But here’s the point: God operates under none of those constraints.

So how useful is the phrase ‘God’s plan’?

That concept might actually be quite limiting; another example of our tendency to put our unimaginably vast and powerful God in a box.

A better idea might be to reflect on what these verses tell us about God – no matter what happens around us.

For example, some of the things they might tell us are that we can trust Him, that there is good reason to hope, that even though we don’t understand everything – He loves us, is with us, and our story does have a happy ending.

After all, who are we really being invited to trust – God, or a ‘plan’?

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Siri thinks he’s clever.

There are two great, opposed forces in the world. The first is my phone’s predictive text, which is like having a three year old second-guessing every word you speak and unilaterally changing the ones it doesn’t like to things that don’t make sense. The other is Google’s ‘don’t you mean…?’ function, the most passive-aggressive spellcheck of all time. Like an electronic Yin and Yang, one attempts to scramble all my communications while the other attempts to unravel them. Never mind Neo taking three movies to defeat the Matrix, all he needed to do was plug these two into each other and the Matrix would have blown itself up.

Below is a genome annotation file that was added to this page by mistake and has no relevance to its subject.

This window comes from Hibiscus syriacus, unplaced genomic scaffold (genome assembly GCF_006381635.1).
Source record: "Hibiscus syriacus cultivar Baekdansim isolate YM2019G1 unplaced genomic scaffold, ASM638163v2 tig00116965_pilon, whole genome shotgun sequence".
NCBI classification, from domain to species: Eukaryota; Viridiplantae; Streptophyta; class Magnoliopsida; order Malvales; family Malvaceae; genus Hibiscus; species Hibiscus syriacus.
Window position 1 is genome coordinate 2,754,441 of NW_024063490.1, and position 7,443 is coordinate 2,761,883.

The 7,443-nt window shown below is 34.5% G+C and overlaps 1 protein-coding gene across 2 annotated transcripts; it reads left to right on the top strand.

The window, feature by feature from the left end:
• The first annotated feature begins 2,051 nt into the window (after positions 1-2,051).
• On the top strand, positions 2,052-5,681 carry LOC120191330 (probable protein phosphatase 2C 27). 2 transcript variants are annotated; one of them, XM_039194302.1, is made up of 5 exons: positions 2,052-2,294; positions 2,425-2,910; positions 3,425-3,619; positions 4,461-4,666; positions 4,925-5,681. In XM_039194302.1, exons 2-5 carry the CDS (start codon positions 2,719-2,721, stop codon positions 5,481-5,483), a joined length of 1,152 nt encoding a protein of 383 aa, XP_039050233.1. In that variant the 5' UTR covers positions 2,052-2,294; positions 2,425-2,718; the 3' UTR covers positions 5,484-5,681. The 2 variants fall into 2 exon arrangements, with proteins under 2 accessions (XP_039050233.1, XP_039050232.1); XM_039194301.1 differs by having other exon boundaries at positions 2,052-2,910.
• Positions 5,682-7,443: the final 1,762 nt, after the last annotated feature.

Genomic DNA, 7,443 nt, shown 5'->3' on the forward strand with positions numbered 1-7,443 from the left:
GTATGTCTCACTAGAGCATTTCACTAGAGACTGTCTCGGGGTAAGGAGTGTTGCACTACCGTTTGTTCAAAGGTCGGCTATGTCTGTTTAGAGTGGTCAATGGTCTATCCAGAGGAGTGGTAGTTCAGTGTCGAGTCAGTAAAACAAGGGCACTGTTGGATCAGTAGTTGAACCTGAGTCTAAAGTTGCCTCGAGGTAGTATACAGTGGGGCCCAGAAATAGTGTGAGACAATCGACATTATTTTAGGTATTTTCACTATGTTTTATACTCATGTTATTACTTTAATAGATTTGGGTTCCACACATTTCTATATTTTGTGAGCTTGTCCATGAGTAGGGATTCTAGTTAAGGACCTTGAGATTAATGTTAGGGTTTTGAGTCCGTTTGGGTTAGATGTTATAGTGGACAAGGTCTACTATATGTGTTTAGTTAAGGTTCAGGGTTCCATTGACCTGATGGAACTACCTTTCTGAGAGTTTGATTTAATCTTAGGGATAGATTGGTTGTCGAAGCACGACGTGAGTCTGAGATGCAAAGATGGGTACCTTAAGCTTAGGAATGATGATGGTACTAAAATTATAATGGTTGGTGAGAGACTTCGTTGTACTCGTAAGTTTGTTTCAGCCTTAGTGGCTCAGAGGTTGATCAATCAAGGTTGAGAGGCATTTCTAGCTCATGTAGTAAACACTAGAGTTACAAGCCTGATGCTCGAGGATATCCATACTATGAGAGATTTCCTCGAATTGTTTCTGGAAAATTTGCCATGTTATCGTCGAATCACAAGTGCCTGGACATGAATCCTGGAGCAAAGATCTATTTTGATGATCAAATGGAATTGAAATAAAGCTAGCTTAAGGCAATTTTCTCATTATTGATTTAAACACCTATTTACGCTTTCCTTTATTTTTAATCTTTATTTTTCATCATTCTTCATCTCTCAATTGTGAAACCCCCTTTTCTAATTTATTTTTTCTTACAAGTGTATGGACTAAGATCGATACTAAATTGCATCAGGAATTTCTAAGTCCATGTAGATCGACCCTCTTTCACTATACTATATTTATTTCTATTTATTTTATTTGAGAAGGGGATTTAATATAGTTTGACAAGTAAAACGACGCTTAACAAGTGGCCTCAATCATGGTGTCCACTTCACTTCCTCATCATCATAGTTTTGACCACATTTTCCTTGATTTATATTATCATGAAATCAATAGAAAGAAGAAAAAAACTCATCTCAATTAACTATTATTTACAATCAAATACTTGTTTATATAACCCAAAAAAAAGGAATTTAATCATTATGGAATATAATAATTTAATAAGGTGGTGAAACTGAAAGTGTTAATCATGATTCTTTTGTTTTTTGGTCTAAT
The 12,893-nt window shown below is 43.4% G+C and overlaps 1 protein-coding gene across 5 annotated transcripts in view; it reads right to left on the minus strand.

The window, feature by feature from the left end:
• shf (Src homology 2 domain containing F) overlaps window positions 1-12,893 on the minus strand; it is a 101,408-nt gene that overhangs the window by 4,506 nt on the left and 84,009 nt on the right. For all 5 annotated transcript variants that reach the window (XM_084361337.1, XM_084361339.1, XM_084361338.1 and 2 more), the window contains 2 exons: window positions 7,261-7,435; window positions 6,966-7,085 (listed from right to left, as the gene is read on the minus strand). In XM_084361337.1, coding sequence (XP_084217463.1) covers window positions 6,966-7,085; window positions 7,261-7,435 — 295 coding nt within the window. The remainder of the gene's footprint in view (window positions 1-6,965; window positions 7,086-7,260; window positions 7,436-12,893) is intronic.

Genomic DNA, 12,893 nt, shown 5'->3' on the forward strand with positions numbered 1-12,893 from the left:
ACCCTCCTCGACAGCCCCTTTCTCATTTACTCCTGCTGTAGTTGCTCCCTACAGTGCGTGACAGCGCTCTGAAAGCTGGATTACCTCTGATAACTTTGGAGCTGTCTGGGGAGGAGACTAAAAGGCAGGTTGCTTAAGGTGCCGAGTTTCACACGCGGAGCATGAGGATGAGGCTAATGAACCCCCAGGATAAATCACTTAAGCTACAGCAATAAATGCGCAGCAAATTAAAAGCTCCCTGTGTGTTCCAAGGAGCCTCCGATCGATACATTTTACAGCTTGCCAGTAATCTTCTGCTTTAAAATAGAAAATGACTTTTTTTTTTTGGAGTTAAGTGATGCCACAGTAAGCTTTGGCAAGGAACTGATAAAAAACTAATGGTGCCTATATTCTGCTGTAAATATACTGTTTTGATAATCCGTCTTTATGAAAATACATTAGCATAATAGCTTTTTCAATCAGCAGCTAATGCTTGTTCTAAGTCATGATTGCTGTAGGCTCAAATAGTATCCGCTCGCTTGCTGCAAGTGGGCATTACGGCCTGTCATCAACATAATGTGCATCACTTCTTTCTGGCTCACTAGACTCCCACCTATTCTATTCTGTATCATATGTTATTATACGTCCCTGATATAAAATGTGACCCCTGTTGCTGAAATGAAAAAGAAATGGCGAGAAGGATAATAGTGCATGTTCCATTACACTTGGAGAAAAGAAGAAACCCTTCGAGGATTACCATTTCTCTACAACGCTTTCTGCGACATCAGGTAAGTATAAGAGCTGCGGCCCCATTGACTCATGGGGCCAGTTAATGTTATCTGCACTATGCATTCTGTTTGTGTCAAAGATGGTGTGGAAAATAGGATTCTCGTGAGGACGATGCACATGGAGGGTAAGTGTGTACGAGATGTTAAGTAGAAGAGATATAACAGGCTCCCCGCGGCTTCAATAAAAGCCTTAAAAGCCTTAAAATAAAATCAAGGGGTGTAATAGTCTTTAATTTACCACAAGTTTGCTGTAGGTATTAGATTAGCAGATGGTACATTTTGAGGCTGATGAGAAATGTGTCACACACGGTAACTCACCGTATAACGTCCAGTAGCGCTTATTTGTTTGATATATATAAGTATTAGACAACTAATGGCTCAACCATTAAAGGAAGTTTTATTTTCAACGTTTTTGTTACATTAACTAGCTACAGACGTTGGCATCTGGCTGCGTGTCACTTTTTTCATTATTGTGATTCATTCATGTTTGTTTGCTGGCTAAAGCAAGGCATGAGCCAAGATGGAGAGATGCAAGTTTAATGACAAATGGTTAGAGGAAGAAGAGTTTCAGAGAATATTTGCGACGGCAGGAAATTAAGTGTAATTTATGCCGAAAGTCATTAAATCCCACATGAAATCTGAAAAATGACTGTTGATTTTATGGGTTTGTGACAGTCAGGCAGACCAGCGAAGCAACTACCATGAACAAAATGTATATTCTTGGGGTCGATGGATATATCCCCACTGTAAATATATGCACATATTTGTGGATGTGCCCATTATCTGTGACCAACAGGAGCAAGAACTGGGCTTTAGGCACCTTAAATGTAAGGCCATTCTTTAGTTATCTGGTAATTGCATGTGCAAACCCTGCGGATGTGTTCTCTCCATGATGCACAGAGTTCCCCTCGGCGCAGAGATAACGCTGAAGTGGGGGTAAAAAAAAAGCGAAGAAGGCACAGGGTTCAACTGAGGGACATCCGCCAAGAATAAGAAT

Followers of this blog will be familiar with my long-running  bafflement with modern technology. Last year, we acquired a coffee machine and, having successfully used it without setting fire to anything or losing a hand, this gave me unmerited confidence to get one of those Bose wi-fi stereo thingies for Christmas. We have friends who have them, you see, and make it all seem so effortless. You know the sort  – nice people, trendy people, who aren’t still using the same trousers they bought in 2006, know what the stuff  in the window of the enchanted forest that is Currys does, and probably don’t get into arguments with each other about whether the tea towel can also be used to wipe the floor (it can’t, apparently).